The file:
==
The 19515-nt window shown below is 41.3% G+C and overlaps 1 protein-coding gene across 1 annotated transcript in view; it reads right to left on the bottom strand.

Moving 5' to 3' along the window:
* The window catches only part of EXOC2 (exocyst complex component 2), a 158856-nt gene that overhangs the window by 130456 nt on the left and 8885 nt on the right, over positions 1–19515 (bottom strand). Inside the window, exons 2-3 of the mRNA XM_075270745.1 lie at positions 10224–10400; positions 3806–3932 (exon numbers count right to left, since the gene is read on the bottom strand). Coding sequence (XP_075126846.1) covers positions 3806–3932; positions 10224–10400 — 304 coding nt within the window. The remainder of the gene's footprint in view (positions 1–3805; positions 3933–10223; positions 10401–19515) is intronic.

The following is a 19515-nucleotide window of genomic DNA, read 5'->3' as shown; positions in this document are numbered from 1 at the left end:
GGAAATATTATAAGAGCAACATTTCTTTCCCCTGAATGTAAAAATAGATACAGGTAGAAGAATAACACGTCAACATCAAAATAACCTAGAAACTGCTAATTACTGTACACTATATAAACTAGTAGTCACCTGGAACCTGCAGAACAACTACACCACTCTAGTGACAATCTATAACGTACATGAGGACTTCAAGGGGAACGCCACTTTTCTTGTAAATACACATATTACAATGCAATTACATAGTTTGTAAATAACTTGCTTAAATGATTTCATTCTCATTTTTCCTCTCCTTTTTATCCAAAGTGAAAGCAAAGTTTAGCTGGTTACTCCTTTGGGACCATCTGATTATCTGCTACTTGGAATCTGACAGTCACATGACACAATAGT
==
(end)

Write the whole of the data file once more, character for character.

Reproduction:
The 19515-nt window shown below is 41.3% G+C and overlaps 1 protein-coding gene across 1 annotated transcript in view; it reads right to left on the bottom strand.

Moving 5' to 3' along the window:
* The window catches only part of EXOC2 (exocyst complex component 2), a 158856-nt gene that overhangs the window by 130456 nt on the left and 8885 nt on the right, over positions 1–19515 (bottom strand). Inside the window, exons 2-3 of the mRNA XM_075270745.1 lie at positions 10224–10400; positions 3806–3932 (exon numbers count right to left, since the gene is read on the bottom strand). Coding sequence (XP_075126846.1) covers positions 3806–3932; positions 10224–10400 — 304 coding nt within the window. The remainder of the gene's footprint in view (positions 1–3805; positions 3933–10223; positions 10401–19515) is intronic.

The following is a 19515-nucleotide window of genomic DNA, read 5'->3' as shown; positions in this document are numbered from 1 at the left end:
GGAAATATTATAAGAGCAACATTTCTTTCCCCTGAATGTAAAAATAGATACAGGTAGAAGAATAACACGTCAACATCAAAATAACCTAGAAACTGCTAATTACTGTACACTATATAAACTAGTAGTCACCTGGAACCTGCAGAACAACTACACCACTCTAGTGACAATCTATAACGTACATGAGGACTTCAAGGGGAACGCCACTTTTCTTGTAAATACACATATTACAATGCAATTACATAGTTTGTAAATAACTTGCTTAAATGATTTCATTCTCATTTTTCCTCTCCTTTTTATCCAAAGTGAAAGCAAAGTTTAGCTGGTTACTCCTTTGGGACCATCTGATTATCTGCTACTTGGAATCTGACAGTCACATGACACAATAGT